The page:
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Crux – the Southern Cross
Crux is the smallest of the 88 constellations, but it punches above its weight. As Polaris does in the northern hemisphere, in the southern hemisphere the Southern Cross serves as a navigation aid. It's part of the flags of five nations, and its stars also feature widely in traditional lore.
The whole constellation Crux (the Cross) defines an area of sky, but the Southern Cross itself is an asterism of five stars in a cross (or kite) shape. [Image: Naskies]
The top of the cross is Gacrux (Gamma Crucis). Unlike the other three main stars, which are hot blue stars, Gacrux is a cool red giant. It is big. If it were in the Sun's place, it would extend halfway to the Earth.
Clockwise from Gacrux, the first star is Delta Crucis. It's the only one of the four stars with no name, only a Bayer designation of a Greek letter and the constellation name. Delta Crucis is about 10,000 times brighter than the Sun, and a rapidly rotating third magnitude star.
Alpha Crucis (Acrux), at the bottom of the cross, and Beta Crucis (Mimosa) are blue-white first magnitude stars. They're also multiple star systems, though astronomers have yet to agree on how many stars are in each system.
The most luminous part of Acrux is a binary star which can be resolved in amateur telescopes. The main star of the pair is also binary, but they can't be separated visually. Mimosa is a binary whose primary star is a hot blue-white giant, but whose secondary star hasn't been resolved in a telescope. It was detected by its effect on the stellar light spectrum. There's also a distant companion of an unknown type, discovered when the Chandra X-ray observatory detected its X-ray emission.
Tucked just inside the kite is Epsilon Crucis, a fourth magnitude orange giant about 230 light years away from us.
History and precession
Crux is a feature of the southern skies. Although visible for part of the year in the tropics, you can see it year round south of 34°S. Most people in the northern hemisphere will never see the Southern Cross, though several millennia ago it was visible even from northern Europe. The ancient Greeks had considered it part of the constellation Centaurus, but by 400 CE it was below the horizon in Athens.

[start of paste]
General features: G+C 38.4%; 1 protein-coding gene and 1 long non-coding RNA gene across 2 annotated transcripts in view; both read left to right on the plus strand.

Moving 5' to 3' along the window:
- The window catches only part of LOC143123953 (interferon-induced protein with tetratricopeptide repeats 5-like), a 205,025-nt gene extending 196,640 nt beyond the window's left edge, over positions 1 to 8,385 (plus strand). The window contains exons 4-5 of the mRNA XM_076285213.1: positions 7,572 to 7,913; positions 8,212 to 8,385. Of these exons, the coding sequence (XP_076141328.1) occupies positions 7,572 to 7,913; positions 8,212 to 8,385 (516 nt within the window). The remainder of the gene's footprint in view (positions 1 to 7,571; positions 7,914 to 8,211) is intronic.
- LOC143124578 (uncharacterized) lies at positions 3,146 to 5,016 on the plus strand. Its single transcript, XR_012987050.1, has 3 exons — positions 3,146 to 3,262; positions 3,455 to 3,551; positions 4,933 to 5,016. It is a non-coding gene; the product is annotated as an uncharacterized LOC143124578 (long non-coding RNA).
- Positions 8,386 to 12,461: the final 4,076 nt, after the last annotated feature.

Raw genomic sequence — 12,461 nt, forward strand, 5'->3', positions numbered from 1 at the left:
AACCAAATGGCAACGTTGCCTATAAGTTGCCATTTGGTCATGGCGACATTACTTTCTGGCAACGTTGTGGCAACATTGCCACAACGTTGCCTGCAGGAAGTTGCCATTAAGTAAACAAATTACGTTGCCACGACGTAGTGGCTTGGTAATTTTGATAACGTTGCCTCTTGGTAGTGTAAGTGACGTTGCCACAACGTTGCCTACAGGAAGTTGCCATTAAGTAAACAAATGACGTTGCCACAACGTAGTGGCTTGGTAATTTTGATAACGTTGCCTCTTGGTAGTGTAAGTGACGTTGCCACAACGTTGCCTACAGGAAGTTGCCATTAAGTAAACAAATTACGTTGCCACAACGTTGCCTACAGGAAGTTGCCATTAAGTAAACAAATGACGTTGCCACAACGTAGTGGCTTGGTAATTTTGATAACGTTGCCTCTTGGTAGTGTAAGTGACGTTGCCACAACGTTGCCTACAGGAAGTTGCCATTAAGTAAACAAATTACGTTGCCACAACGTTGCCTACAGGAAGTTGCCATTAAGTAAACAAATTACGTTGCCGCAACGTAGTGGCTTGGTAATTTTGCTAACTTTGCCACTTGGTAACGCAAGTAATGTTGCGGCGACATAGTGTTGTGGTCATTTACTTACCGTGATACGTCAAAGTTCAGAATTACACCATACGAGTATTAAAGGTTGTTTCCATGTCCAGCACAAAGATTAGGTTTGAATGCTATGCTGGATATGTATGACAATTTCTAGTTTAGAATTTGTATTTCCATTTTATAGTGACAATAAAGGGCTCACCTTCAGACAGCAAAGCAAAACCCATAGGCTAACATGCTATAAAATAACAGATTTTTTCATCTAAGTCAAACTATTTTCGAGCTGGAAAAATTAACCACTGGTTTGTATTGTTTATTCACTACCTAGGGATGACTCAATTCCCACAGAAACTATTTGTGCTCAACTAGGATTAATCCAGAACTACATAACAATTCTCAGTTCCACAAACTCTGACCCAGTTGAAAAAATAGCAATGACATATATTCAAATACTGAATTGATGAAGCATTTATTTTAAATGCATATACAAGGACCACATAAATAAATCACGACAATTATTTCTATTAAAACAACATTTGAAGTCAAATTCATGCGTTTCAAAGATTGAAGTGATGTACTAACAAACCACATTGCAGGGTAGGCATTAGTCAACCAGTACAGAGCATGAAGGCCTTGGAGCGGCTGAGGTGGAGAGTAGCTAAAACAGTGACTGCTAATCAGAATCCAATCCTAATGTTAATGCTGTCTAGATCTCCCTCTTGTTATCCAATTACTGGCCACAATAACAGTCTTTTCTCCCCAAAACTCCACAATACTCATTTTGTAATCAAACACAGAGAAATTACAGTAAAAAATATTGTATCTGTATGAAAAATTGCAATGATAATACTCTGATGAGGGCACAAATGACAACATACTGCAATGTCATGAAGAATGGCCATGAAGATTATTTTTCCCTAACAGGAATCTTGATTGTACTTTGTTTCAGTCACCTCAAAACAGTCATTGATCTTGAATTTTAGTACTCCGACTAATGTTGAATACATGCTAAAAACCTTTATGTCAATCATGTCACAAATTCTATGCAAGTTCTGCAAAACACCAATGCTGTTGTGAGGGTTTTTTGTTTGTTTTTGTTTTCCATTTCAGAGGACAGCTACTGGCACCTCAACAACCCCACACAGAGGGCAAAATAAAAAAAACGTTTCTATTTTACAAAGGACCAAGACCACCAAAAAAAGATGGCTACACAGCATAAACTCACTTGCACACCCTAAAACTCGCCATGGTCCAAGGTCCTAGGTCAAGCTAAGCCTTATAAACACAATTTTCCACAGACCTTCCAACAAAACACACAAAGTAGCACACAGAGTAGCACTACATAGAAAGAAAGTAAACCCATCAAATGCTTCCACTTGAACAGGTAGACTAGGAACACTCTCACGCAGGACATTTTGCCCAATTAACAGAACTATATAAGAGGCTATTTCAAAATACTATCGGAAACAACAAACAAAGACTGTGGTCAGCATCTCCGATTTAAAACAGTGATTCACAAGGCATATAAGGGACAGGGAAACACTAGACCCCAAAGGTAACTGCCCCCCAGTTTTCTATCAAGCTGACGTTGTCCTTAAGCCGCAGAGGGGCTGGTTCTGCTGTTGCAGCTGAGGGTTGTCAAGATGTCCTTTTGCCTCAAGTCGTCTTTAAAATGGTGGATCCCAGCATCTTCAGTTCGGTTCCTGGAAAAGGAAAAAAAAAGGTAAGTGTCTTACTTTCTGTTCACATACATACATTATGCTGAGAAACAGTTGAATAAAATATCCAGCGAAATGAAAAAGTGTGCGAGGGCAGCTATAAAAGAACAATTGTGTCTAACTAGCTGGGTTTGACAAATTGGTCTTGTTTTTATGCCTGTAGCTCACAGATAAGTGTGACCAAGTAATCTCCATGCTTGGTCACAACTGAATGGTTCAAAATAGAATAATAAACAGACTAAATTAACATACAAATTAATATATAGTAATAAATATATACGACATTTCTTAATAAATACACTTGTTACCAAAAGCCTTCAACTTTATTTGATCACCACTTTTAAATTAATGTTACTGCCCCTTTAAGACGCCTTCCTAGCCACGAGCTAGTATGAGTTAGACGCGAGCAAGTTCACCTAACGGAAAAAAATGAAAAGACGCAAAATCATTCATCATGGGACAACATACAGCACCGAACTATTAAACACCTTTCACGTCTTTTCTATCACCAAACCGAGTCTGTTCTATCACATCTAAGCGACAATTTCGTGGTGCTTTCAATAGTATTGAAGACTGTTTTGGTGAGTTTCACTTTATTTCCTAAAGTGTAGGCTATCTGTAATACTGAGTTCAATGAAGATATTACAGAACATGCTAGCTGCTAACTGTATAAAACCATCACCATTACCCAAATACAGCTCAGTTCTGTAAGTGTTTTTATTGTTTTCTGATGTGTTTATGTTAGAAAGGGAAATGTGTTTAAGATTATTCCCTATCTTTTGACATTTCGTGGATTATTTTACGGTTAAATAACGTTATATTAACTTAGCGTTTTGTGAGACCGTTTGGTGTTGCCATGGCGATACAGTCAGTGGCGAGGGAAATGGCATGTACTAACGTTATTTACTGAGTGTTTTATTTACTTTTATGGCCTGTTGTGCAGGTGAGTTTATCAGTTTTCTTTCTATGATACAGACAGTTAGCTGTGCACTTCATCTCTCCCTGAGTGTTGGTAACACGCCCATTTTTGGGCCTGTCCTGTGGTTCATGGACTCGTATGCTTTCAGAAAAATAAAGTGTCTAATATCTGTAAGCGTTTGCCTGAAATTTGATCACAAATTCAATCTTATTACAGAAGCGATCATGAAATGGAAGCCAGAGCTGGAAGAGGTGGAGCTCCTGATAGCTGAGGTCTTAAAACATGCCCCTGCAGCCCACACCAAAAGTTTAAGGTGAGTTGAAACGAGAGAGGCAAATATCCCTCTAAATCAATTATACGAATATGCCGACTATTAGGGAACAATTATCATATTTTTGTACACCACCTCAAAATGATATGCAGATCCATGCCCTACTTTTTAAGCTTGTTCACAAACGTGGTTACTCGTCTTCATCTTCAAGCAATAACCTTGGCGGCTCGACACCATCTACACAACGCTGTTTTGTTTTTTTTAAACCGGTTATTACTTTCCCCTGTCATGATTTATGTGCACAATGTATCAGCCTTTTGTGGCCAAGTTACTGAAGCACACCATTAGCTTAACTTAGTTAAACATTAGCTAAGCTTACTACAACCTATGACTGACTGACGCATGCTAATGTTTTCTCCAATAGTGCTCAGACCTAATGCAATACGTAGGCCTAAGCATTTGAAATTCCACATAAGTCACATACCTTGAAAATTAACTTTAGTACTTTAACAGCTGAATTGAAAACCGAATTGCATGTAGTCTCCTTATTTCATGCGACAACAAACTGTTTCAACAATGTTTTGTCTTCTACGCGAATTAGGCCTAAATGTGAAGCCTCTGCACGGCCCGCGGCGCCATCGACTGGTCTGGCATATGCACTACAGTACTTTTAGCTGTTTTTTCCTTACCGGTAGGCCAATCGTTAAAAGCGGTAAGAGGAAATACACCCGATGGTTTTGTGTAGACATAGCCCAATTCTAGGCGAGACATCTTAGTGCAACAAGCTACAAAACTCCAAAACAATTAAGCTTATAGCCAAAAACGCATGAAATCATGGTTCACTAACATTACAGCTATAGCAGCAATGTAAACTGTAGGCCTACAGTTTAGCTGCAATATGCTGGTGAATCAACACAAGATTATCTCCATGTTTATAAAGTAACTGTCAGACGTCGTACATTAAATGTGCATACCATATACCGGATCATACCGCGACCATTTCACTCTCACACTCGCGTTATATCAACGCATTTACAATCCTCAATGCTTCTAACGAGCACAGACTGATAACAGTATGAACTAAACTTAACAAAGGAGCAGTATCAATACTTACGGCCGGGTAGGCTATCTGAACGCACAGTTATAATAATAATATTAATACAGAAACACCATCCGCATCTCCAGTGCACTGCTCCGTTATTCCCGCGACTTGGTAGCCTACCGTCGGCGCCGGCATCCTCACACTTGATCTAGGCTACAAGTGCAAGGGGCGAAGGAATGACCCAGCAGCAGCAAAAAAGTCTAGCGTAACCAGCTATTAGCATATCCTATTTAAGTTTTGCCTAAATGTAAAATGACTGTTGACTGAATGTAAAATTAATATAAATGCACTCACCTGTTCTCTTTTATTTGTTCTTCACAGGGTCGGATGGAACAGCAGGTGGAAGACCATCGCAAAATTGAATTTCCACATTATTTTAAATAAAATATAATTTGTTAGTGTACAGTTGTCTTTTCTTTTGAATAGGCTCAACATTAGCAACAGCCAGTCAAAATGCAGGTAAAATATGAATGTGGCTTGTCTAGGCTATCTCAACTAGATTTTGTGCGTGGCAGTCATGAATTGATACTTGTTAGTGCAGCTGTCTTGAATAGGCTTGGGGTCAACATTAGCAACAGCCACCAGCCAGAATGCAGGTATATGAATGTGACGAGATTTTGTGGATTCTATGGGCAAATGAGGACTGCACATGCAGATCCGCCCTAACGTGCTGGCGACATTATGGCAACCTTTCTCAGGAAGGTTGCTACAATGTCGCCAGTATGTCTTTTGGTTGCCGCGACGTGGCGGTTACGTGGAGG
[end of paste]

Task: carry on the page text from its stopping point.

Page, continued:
A little wobble in the Earth's axis over long time periods changes which stars we can see at different latitudes. It's called precession. (“Ecliptic and Equinoxes” explains this – there's a link below this article.) In another 12,000 years, Crux will be visible in all of the USA and much of Europe.
The forgotten stars were reintroduced to Europeans by sixteenth century explorers and traders who went into the southern hemisphere. Celestial cartographers later separated Crux from Centaurus.
The northern hemisphere has a bright star within a degree of the north celestial pole, i.e., Polaris. So if you can find Polaris, you can orient yourself. Although there's also a star that's close to the south pole, Sigma Octans, it's no good as a guide star. It's so dim that it's barely visible even in a clear dark sky.
However the Southern Cross can be used to find south because the long axis of the cross points towards the south celestial pole. There is a little complication here in that some people mistakenly choose the asterism of the “False Cross” or the “Diamond Cross”. [Image: Starry Night Skies Photography] A good check on that is the Southern Pointers in Centaurus. Alpha and Beta Centauri are two prominent southern hemisphere stars, and they point to Gacrux.
Deep sky objects
The two notable deep sky objects in this little constellation are the Coalsack and the Jewel Box Cluster.
The Coalsack is a dark nebula, some of which edges into Musca and Centaurus. It's about 600 light years away, dark because its dust blocks light from the stars beyond it.
The Jewel Box (NGC 4755) is a young cluster of over 100 stars. To the unaided eye it looks like a fuzzy star, but seen through a good telescope, its blue and red giants have the effect, as John Herschel wrote, “of a casket of variously coloured precious stones.”
With its stars part of Centaurus, Crux wasn't associated with classical mythology, but it features extensively in the lore of the southern hemisphere peoples. Here are a few examples.
The Coalsack forms the head of the “Emu in the sky” in several Australian Aboriginal cultures. [Image credit: Museum of Victoria, Scienceworks]
Imagery of the Southern Cross is diverse. To Maoris it's “the Anchor”, and the Pointers are its rope as it anchors the canoe of the warrior Tamarereti. In some parts of Western Australia the Southern Cross is the deity Mirrabooka, a giant sky possum, sitting in a tree. In the Torres Strait, many islanders saw it as the trident of the creation deity Tagai's fishing spear. Gacrux is its handle.
It's been a stingray to some peoples of the East Indies and Brazil. The Kalapalo people in Brazil saw the stars of Crux as angry bees that emerged from the Coalsack, which was the hive. And in Botswana for the Tswana people the constellation was two giraffes, Acrux and Mimosa forming a male, and Gacrux and Delta Crucis forming the female.
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